Greek president set to make symbolic visit despite unrest

Riots and widespread strikes don't dissuade President Karolos Papoulias from making visit to Israel highlighting warmed ties.

Greek President Karolos Papoulias 311 (photo credit: Stoyan Nenov/Reuters)
Greek President Karolos Papoulias 311
(photo credit: Stoyan Nenov/Reuters)
The economic crisis in Greece that has triggered riots and widespread strikes will not deter the country’s President Karolos Papoulias from making a state visit to Israel in 10 days time, a symbolic gesture reflecting the dramatic improvement and upgrade in ties over the past year.
Papoulias, 82, who served two stints as foreign minister in the late 1980s and mid-1990s when Greece was considered one of the least friendly countries in Europe to Israel, was a close associate of the late prime minister Andreas Papandreou, the father of the incumbent Prime Minister George Papandreou.
The elder Papandreou was widely considered pro- Palestinian, and Papoulias was among those who built Greece’s strongly pro- Arab foreign policy at the time. Papoulias mediated Yasser Arafat’s departure from Lebanon on Greek vessels in 1983. Now Papoulias is considered in Jerusalem a supporter of Greece’s realignment of its policy toward Israel.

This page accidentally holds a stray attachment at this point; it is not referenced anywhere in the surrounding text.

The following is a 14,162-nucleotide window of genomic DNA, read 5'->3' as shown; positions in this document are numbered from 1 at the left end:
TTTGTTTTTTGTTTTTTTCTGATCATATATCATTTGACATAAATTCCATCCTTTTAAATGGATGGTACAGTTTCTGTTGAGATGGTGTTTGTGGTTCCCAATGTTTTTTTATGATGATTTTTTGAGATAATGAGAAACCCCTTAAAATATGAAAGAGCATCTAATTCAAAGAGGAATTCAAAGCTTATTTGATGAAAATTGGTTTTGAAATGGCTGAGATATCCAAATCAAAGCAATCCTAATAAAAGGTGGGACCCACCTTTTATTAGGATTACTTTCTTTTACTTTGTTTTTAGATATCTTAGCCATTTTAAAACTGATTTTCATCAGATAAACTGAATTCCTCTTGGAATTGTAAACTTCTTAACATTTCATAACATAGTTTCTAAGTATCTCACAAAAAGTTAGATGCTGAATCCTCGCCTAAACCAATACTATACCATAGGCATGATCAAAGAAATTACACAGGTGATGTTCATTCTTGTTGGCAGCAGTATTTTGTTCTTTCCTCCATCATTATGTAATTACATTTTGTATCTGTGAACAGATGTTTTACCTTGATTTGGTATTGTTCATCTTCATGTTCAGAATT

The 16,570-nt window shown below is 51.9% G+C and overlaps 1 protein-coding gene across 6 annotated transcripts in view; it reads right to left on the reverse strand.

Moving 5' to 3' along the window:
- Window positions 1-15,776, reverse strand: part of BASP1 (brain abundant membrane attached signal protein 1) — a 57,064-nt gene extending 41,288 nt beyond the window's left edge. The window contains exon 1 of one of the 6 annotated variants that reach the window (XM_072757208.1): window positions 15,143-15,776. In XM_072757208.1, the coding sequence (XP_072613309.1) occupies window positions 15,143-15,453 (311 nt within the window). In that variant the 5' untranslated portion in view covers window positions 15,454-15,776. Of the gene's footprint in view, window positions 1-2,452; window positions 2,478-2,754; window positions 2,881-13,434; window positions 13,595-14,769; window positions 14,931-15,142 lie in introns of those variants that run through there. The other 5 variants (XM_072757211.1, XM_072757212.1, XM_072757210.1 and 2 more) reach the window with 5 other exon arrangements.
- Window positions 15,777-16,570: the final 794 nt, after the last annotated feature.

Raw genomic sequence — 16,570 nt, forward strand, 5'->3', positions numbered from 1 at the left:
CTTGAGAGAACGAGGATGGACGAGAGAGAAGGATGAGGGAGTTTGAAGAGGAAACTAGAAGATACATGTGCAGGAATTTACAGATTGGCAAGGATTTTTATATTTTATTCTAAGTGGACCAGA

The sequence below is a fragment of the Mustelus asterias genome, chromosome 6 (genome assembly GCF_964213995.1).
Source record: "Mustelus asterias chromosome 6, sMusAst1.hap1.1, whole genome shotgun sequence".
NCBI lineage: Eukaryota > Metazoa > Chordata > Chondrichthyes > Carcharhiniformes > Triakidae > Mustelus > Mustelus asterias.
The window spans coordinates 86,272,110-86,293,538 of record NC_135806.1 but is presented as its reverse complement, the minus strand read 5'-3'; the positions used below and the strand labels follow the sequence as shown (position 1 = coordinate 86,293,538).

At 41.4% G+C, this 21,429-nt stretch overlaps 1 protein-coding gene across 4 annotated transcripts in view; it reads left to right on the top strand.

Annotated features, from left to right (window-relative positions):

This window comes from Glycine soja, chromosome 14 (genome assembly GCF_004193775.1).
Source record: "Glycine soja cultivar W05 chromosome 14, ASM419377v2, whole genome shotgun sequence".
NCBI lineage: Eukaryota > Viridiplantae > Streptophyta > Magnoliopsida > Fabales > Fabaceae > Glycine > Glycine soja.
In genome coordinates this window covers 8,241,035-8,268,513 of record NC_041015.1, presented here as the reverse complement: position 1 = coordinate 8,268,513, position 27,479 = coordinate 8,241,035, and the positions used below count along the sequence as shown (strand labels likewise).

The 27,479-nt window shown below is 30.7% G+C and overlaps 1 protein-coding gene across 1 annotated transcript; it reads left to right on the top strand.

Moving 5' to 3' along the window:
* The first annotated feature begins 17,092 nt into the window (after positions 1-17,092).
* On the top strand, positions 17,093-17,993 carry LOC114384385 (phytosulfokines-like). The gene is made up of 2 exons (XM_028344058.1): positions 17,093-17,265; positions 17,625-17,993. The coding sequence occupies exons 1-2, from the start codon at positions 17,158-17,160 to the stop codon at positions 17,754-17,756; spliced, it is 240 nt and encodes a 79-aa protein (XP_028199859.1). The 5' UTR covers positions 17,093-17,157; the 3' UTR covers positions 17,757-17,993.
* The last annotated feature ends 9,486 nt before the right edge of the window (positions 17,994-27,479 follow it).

Papoulias is scheduled to arrive on July 11 for a 48- hour visit as a guest of President Shimon Peres. In addition to meetings here, and participation in a Greek-Israeli economic conference, he will go to Ramallah for meetings with Palestinian Authority heads.
Israel’s envoy to Athens Aryeh Mekel said there has been a “dramatic upgrade in relations over the last year. We are placing a lot of importance on the visit of the president, who represents the Hellenic Republic and the entire Greek people.
We see this as an important symbolic sign of the new relationship between the two countries and the two peoples.”
Israeli officials in Jerusalem have expressed satisfaction in recent days over the Greek government’s handling of the Gaza-bound flotilla, which is organizing in Athens.
Although the Greek government has not banned the ships from leaving Greek ports for the Gaza Strip, it has issued firm travel advisories against participation and strictly enforced the regulations regarding the proper procedures to follow before setting sail.
In a speech on Thursday night to the air force pilots course’s graduating class, Prime Minister Binyamin Netanyahu mentioned “my friend” Papandreou as one of the world leaders who has made statements and worked against the “provocation flotilla.”